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Agrarian transformations represent the most pervasive alteration of the Earth's terrestrial environment over the past 10,000 years. Using North American examples, the book traces, compares, and contrasts the introduction, spread, and abandonment of agriculture at six U.S. long-term ecological research (LTER) sites. Indeed, lessons from these examples apply more broadly to inform socio-ecological studies, land use options, conservation strategies, restoration initiatives, and urban planning.



A New Face on the Countryside

A New Face on the Countryside Author Timothy Silver
ISBN-10 0521387396
Release 1990-03-30
Pages 204
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Silver traces the effects of English settlement on South Atlantic ecology, showing how three cultures interacted with their changing environment.



The Oxford Handbook of Environmental History

The Oxford Handbook of Environmental History Author Andrew C. Isenberg
ISBN-10 9780199394470
Release 2014-09-18
Pages 640
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The field of environmental history emerged just decades ago but has established itself as one of the most innovative and important new approaches to history, one that bridges the human and natural world, the humanities and the sciences. With the current trend towards internationalizing history, environmental history is perhaps the quintessential approach to studying subjects outside the nation-state model, with pollution, global warming, and other issues affecting the earth not stopping at national borders. With 25 essays, this Handbook is global in scope and innovative in organization, looking at the field thematically through such categories as climate, disease, oceans, the body, energy, consumerism, and international relations.



Forests in Time

Forests in Time Author David R. Foster
ISBN-10 0300115377
Release 2006-04-01
Pages 477
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The Eastern Hemlock, massive and majestic, has played a unique role in structuring northeastern forest environments, from Nova Scotia to Wisconsin and through the Appalachian Mountains to North Carolina, Tennessee, and Alabama. A "foundation species” influencing all the species in the ecosystem surrounding it, this iconic North American tree has long inspired poets and artists as well as naturalists and scientists. Five thousand years ago, the hemlock collapsed as a result of abrupt global climate change. Now this iconic tree faces extinction once again because of an invasive insect, the hemlock woolly adelgid. Drawing from a century of studies at Harvard University’s Harvard Forest, one of the most well-regarded long-term ecological research programs in North America, the authors explore what hemlock’s modern decline can tell us about the challenges facing nature and society in an era of habitat changes and fragmentation, as well as global change.



Colonial America A Very Short Introduction

Colonial America  A Very Short Introduction Author Alan Taylor
ISBN-10 9780199987146
Release 2012-11-08
Pages 168
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In the traditional narrative of American colonial history, early European settlements, as well as native peoples and African slaves, were treated in passing as unfortunate aberrations in a fundamentally upbeat story of Englishmen becoming freer and more prosperous by colonizing an abundant continent of "free land." Over the last generation, historians have broadened our understanding of colonial America by adopting both a trans-Atlantic and a trans-continental perspective, examining the interplay of Europe, Africa, and the Americas through the flow of goods, people, plants, animals, capital, and ideas. In this Very Short Introduction, Alan Taylor presents an engaging overview of the best of this new scholarship. He shows that American colonization derived from a global expansion of European exploration and commerce that began in the fifteenth century. The English had to share the stage with the French, Spanish, Dutch, and Russians, each of whom created alternative Americas. By comparing the diverse colonies of rival empires, Taylor recovers what was truly distinctive about the English enterprise in North America. He focuses especially on slavery as central to the economy, culture, and political thought of the colonists and restores the importance of native peoples to the colonial story. To adapt to the new land, the colonists needed the expertise, guidance, alliance, and trade of the Indians who dominated the interior. This historical approach emphasizes the ability of the diverse natives to adapt to the newcomers and to compel concessions from them. This Very Short Introduction describes an intermingling of cultures and of microbes, plants, and animals--from different continents that was unparalleled in global history. Oxford's Very Short Introductions series offers concise and original introductions to a wide range of subjects--from Islam to Sociology, Politics to Classics, Literary Theory to History, and Archaeology to the Bible. Not simply a textbook of definitions, each volume in this series provides trenchant and provocative--yet always balanced and complete--discussions of the central issues in a given discipline or field. Every Very Short Introduction gives a readable evolution of the subject in question, demonstrating how the subject has developed and how it has influenced society. Eventually, the series will encompass every major academic discipline, offering all students an accessible and abundant reference library. Whatever the area of study that one deems important or appealing, whatever the topic that fascinates the general reader, the Very Short Introductions series has a handy and affordable guide that will likely prove indispensable.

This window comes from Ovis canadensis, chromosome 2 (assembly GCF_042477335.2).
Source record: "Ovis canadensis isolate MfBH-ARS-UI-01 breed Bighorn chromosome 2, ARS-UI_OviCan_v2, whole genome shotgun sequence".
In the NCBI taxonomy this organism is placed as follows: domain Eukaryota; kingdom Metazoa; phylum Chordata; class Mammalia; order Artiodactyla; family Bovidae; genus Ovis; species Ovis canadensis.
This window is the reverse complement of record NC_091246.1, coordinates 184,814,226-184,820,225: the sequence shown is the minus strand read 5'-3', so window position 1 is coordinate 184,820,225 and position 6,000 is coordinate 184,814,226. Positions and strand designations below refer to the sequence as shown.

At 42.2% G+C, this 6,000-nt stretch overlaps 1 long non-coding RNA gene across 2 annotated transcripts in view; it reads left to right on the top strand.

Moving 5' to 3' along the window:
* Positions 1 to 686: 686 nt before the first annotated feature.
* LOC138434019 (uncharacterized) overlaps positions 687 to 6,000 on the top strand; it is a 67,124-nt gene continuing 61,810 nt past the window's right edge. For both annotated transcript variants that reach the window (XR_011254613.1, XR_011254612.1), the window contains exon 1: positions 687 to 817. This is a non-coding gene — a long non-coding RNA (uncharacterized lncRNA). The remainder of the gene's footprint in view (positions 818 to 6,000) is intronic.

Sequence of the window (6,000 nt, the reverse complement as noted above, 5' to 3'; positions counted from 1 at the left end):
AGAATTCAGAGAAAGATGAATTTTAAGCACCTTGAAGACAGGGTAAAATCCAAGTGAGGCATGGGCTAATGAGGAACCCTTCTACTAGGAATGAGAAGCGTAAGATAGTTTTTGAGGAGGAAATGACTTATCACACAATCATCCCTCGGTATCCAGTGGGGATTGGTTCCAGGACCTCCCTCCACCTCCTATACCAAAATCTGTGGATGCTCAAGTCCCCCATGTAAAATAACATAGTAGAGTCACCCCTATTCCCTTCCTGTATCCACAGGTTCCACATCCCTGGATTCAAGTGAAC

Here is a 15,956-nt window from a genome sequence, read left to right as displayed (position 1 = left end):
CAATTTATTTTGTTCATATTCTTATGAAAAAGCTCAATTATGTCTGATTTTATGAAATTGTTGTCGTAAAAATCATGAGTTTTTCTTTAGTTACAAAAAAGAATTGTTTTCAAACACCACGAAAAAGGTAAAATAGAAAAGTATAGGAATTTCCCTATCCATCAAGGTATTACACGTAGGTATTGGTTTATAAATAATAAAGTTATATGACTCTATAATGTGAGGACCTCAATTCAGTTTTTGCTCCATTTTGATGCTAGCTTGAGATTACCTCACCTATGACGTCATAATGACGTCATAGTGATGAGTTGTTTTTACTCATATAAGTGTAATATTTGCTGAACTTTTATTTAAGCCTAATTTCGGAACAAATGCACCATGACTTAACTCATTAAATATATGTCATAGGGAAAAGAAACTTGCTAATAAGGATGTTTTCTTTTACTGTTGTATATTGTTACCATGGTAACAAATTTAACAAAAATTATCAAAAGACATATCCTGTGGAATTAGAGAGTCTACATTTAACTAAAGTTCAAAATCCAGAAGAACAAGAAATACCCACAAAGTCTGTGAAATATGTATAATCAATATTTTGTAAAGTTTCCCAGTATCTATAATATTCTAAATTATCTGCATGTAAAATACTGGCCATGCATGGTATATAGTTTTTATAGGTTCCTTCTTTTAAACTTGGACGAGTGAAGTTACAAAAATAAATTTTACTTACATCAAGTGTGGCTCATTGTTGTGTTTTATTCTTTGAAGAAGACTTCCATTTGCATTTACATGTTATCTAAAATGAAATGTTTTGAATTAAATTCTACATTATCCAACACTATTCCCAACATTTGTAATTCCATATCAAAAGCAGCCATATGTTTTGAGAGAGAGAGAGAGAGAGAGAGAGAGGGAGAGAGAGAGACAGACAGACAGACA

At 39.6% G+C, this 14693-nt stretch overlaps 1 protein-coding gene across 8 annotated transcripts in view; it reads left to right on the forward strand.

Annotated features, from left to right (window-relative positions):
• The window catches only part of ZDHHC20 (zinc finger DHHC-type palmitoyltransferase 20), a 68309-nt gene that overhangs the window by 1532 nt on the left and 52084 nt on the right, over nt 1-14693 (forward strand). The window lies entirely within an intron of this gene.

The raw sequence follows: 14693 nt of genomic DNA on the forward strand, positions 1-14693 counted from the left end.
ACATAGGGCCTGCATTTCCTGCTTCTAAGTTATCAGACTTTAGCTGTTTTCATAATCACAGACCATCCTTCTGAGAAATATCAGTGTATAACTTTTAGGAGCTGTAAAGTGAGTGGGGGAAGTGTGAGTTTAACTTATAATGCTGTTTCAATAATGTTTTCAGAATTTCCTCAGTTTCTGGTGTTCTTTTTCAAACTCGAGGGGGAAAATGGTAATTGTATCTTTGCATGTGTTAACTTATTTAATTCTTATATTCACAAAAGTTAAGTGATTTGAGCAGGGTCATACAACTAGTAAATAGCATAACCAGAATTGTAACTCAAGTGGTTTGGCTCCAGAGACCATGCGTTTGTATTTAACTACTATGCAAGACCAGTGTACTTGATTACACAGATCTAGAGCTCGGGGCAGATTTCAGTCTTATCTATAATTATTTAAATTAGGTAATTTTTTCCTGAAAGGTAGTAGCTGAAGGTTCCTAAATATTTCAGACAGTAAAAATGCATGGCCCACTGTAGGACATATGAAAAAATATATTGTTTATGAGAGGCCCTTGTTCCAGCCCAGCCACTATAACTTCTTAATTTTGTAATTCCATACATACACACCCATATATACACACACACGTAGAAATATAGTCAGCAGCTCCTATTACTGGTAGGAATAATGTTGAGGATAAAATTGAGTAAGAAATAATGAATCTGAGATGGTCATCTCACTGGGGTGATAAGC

Times Are Altered with Us

 Times Are Altered with Us Author Roger M. Carpenter
ISBN-10 9781118733158
Release 2015-01-20
Pages 312